On 12 November, the Danish and Norwegian units were officially designated as "23. SS Panzer-Grenadier Regiment Norge,"and "24. SS Panzer-Grenadier Regiment Danmark," By 25 November, the III (Germanische) SS-Panzerkorps departed for the Eastern Front from Croatia. By early December, the Nordland Division was tasked to protect the Oranienbaum pocket, 25kms south- west of Leningrad. The Nordland Division was soon caught up in a desperate struggle to stop a massive Russian breakout from Oranienbaum to the Estonian border.

    Nordland Volunteer Pic

    Interesting picture of Danish volunteer wearing the "Sonnrad" collar tab, Danish SS national shield and "Danmark" cuffband (pic posted with kind permission of Mr. Holger Thor Nielsen). This picture is also found in page 235 of German Military Cuffbands by Williamson and McGuirl.

    The Battle of European Volunteers

    On 14 January 1944, the Russians began a massive offensive on the Oranienbaum and Leningrad Fronts. By late January 1944, the division retreated towards Narva, Estonia. During the next several months the division fought well in Narva against overwhelming odds in it what was known as the "Battle of European Volunteers" because of all the different nationalities that participated during the Battle of Narva. The Nordland Division fought rearguard actions at the Narva bridgehead in Estonia.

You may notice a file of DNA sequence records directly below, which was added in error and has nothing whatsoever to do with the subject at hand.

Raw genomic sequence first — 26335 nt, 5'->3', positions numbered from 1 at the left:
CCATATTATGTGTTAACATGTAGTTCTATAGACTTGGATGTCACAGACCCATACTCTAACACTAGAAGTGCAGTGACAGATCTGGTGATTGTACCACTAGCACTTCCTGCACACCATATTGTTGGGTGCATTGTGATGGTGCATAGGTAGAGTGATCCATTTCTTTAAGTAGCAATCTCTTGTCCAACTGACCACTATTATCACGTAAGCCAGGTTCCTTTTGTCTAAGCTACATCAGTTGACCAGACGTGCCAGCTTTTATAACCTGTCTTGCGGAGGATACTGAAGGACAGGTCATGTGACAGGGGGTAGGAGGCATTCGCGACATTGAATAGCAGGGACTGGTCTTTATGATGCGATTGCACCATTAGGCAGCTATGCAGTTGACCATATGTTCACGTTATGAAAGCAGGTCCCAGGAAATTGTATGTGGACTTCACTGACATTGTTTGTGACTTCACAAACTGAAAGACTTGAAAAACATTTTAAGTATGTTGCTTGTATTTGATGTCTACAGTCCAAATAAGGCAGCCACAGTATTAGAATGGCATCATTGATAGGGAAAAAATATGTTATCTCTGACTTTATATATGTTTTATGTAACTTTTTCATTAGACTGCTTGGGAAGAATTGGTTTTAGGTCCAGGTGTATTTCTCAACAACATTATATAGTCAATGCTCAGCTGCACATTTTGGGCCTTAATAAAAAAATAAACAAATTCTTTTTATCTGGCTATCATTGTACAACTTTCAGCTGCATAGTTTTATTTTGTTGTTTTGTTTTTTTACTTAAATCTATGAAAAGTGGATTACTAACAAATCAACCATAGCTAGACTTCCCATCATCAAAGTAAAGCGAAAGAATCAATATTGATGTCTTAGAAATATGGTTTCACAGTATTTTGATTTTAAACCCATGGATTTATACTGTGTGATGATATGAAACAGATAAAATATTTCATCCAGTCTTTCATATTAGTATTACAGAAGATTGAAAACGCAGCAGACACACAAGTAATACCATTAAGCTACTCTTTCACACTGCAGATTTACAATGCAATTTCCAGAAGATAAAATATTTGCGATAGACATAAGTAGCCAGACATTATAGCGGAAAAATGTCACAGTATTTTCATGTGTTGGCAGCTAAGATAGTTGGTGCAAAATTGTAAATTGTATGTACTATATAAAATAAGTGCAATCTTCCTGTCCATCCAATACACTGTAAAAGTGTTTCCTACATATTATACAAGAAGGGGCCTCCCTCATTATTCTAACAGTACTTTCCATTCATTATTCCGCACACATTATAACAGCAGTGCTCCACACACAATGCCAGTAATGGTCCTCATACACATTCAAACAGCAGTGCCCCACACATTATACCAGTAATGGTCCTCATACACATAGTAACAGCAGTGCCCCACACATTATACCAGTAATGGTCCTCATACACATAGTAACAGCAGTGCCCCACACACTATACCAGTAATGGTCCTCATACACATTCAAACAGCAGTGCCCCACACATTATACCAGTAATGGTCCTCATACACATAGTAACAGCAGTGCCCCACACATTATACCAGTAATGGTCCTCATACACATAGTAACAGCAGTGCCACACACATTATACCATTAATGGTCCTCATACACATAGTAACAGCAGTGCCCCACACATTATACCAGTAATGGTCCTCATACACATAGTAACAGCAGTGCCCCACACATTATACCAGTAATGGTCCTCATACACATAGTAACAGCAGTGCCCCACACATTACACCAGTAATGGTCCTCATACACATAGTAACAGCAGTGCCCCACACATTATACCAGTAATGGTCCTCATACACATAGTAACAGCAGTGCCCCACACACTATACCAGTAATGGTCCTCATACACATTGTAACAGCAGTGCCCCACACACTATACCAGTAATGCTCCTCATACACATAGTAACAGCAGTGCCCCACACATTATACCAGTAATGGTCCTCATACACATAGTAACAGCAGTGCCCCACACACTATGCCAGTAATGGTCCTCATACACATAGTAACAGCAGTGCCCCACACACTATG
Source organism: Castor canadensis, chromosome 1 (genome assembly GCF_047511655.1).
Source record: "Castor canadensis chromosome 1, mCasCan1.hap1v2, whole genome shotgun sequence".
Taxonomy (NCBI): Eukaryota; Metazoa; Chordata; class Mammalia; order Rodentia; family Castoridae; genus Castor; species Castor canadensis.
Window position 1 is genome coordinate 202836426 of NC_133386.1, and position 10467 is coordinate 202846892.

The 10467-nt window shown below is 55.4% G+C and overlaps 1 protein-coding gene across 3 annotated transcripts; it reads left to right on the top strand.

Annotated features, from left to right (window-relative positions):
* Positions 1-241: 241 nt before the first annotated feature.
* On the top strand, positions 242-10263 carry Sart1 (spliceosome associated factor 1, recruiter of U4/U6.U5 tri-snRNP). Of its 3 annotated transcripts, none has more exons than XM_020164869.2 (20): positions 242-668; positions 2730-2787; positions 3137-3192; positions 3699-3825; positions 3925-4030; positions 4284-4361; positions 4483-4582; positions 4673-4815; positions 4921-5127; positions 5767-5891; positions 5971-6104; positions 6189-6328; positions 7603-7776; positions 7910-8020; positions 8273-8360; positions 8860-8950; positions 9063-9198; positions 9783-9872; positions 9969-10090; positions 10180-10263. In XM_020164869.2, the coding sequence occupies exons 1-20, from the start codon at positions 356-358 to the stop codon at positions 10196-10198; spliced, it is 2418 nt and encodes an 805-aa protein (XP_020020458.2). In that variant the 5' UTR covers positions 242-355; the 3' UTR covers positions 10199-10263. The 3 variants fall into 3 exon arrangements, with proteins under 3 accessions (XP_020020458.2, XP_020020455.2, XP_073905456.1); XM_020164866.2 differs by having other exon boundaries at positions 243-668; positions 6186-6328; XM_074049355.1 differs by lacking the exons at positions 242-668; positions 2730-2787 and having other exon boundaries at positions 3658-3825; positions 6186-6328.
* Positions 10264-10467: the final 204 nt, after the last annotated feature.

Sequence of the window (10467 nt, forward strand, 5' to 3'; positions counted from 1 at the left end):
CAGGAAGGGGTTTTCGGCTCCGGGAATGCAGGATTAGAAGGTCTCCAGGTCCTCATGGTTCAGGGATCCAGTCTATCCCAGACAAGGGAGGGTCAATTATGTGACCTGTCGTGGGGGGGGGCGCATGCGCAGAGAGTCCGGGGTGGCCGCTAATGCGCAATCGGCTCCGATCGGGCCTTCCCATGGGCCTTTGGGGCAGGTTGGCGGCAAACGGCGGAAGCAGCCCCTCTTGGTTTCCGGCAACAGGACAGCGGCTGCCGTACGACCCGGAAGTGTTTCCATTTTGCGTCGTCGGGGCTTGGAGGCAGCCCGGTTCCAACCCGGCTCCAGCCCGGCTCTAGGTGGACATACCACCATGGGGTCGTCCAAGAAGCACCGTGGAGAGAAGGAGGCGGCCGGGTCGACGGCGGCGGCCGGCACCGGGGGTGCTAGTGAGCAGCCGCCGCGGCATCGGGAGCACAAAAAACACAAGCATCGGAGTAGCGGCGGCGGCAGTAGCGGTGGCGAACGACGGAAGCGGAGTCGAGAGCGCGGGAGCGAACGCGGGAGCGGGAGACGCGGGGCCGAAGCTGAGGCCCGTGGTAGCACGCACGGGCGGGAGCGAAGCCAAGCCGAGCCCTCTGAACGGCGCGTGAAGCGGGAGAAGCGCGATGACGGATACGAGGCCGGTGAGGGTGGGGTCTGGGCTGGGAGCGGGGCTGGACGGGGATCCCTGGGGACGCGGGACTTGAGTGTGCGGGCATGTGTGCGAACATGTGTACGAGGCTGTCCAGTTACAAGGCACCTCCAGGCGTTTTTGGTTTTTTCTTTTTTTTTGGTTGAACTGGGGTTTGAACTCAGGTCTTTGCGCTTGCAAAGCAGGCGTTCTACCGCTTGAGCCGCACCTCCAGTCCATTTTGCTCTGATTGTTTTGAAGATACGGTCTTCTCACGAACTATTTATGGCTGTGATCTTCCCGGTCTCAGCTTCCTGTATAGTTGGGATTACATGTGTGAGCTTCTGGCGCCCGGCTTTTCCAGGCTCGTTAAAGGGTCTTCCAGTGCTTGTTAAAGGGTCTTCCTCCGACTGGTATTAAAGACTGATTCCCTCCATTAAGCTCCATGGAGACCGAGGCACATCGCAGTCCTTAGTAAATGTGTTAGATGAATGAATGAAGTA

The following is an excerpt from the book written by Richard Lanwehr, NARVA 1944: THE WAFFEN-SS AND THE BATTLE FOR EUROPE, Chapter VIII, The Fight for the Narva Bridghead.

    On 1 and 2 February 1944, the formations of the III. SS Panzer Corps had begun moving into the Narva bridgehead area with the forces of the 47th, 2nd Storm and 8th Soviet Armies right on their heels. The commanders of "Nordland" and "Nederland," Brigadeführers von Schulz and Wagner, were forced to reassemble their troops as quickly as possible. I. Battalion/SSRgt. "Danmark" led by Hstuf. Per Sorensen, took up positions around the main Narva-Jamburg road. To the north of I. "Danmark" were the battalions of the "Nederland" Brigade, while to the south, were more soldiers from the "Nordland" Division. Placed at the key points in the rather flimsy front, were Tiger tanks from the Army Heavy Tank Detachment 502 and 1st Company/SS Panzer Detachment "HvS "/Div. "Nordland." Along with them were the assault guns from "Nordland" and "Nederland." They absorbed the weight of the early battles for the bridgehead.

    During the 6 and 7 of March there were massive Soviet aerial bombardments, which cause a great destruction to the city of Narva. Below are some remarkable pictures taken by the Swedish SS-Kreigsberichter Hans-Caspar Kreuger (from the collection of Soren Nielsen):


    SS Danish volunteers riding on a German motorcycle. Notice the sidecar has the Nordland emblem and below the Danish national flag.


    Next is a picture of Germanic volunteers enjoying a day of rest and drinking.


    The Narva bridgehead showing on your left the "Hermmansburg" Castle with the tower partially destroyed. The "Ivangorod" citadel ilustrated on your right side is completely destroyed.


    "Hermannsburg" castle shown on your right.


    These images illustrate the destruction of the inner city.


    In the meantime, in early April 1944 after heavy losses, the Waffen-SS High Command decided to remove one battalion each from the "Danmark" and "Norge" Regiments for refitting, included veteran experienced Officer's and NCO's from the Nordland. Therefore remnants of the first battalion of "I/SS-Pz-Gren Rgt 24 Danmark" and "I/SS-Pz-Gren Rgt 23 Norge" were withdrawn.